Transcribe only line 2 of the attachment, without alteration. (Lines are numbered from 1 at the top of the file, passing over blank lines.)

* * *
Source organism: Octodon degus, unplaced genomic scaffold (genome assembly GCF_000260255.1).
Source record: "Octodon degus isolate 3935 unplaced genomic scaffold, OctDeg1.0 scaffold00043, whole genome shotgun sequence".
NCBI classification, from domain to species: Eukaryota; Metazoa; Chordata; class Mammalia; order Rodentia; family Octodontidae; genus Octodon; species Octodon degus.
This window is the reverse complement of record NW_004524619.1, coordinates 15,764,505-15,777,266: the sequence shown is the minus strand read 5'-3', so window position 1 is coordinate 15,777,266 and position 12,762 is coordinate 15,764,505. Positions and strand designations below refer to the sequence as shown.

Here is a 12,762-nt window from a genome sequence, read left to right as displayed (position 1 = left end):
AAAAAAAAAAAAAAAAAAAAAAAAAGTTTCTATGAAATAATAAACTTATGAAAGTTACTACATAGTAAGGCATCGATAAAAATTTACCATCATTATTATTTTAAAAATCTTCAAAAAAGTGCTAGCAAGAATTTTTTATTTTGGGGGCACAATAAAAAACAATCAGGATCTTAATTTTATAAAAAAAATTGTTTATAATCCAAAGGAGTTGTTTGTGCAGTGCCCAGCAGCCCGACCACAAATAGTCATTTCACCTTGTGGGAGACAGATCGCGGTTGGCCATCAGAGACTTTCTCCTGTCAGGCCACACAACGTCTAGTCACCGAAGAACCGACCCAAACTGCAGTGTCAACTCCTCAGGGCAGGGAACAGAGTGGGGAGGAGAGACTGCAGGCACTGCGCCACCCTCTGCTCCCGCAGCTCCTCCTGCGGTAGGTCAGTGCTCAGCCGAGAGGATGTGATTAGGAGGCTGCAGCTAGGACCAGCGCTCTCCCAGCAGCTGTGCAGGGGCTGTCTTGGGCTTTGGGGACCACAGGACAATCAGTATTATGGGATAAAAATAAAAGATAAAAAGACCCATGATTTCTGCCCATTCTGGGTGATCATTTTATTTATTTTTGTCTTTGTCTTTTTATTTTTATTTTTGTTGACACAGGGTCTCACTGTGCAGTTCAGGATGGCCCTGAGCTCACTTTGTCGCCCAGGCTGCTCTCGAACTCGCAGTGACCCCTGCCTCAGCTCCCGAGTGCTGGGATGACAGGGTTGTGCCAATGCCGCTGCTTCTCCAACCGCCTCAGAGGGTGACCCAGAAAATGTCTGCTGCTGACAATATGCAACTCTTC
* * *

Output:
Source record: "Octodon degus isolate 3935 unplaced genomic scaffold, OctDeg1.0 scaffold00043, whole genome shotgun sequence".